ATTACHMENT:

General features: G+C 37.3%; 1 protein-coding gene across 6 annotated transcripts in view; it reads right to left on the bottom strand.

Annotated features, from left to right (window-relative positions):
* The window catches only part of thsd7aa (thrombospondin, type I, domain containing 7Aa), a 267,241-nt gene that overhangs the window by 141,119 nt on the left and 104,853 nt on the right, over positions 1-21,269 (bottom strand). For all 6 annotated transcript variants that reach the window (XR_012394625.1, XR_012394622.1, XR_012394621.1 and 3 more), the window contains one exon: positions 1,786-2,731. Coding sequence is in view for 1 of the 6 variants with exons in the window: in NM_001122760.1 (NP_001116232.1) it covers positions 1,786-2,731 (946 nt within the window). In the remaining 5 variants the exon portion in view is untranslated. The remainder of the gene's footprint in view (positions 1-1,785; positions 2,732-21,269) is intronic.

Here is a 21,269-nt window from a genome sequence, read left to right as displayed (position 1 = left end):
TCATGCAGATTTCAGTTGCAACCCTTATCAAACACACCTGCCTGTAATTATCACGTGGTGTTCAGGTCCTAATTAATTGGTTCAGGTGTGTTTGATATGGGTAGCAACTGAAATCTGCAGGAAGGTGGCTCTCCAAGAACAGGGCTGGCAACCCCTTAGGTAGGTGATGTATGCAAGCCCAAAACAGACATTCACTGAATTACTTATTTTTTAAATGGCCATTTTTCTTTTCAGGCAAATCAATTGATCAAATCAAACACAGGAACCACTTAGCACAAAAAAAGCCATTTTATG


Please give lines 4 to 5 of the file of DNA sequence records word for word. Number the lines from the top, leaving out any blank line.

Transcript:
Here is a 21,269-nt window from a genome sequence, read left to right as displayed (position 1 = left end):
TCATGCAGATTTCAGTTGCAACCCTTATCAAACACACCTGCCTGTAATTATCACGTGGTGTTCAGGTCCTAATTAATTGGTTCAGGTGTGTTTGATATGGGTAGCAACTGAAATCTGCAGGAAGGTGGCTCTCCAAGAACAGGGCTGGCAACCCCTTAGGTAGGTGATGTATGCAAGCCCAAAACAGACATTCACTGAATTACTTATTTTTTAAATGGCCATTTTTCTTTTCAGGCAAATCAATTGATCAAATCAAACACAGGAACCACTTAGCACAAAAAAAGCCATTTTATG